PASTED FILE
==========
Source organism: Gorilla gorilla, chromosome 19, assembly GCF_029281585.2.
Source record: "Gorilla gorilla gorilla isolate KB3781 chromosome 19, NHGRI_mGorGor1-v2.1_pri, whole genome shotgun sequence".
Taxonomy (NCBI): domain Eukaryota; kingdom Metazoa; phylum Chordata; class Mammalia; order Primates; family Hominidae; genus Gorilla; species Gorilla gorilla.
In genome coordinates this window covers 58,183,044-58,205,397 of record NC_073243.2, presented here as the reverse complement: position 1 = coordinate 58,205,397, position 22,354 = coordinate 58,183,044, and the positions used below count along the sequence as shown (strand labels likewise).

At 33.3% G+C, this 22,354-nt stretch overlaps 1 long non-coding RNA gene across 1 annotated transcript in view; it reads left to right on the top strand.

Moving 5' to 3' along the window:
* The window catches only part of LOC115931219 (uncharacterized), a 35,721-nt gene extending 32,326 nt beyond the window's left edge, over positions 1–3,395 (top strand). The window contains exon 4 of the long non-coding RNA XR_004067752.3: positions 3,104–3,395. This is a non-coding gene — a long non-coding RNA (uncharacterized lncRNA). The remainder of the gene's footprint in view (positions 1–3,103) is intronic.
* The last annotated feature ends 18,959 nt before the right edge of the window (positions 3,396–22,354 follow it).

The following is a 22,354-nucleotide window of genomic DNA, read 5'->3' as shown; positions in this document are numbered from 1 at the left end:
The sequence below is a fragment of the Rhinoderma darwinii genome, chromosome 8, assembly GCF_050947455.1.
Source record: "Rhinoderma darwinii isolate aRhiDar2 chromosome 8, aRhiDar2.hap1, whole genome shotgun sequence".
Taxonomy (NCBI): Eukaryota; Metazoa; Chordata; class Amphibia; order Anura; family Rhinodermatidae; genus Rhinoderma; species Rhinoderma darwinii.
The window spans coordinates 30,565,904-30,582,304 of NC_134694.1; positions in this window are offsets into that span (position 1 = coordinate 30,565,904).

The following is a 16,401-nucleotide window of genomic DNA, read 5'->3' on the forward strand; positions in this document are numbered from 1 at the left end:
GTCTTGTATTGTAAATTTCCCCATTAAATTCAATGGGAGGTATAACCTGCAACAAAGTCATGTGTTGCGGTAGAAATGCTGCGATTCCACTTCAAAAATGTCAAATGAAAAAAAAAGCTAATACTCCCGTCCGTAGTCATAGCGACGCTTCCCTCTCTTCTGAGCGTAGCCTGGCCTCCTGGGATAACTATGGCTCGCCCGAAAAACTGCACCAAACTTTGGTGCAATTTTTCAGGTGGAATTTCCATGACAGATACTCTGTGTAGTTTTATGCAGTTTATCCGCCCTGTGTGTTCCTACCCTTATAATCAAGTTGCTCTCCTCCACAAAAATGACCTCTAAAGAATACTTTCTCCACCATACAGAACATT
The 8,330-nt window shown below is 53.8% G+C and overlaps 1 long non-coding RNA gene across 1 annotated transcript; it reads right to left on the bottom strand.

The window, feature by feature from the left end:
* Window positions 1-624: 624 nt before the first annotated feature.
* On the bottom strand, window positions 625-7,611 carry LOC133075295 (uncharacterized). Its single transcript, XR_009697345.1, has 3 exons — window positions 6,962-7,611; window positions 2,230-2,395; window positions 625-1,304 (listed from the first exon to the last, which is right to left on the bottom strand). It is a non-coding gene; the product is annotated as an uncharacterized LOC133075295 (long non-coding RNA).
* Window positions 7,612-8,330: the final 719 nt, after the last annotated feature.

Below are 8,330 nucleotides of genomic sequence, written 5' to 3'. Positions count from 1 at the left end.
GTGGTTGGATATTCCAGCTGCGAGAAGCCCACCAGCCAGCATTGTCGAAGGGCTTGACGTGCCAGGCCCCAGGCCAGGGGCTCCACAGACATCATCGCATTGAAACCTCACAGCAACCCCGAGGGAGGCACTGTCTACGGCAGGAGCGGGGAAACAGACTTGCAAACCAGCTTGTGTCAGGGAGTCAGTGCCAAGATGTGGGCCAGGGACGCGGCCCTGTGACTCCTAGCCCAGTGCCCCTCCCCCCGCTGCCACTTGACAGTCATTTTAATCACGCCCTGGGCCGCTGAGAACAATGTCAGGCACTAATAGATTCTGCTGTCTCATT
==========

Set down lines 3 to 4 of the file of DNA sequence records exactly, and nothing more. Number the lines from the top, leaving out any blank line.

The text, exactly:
Taxonomy (NCBI): domain Eukaryota; kingdom Metazoa; phylum Chordata; class Mammalia; order Primates; family Hominidae; genus Gorilla; species Gorilla gorilla.
In genome coordinates this window covers 58,183,044-58,205,397 of record NC_073243.2, presented here as the reverse complement: position 1 = coordinate 58,205,397, position 22,354 = coordinate 58,183,044, and the positions used below count along the sequence as shown (strand labels likewise).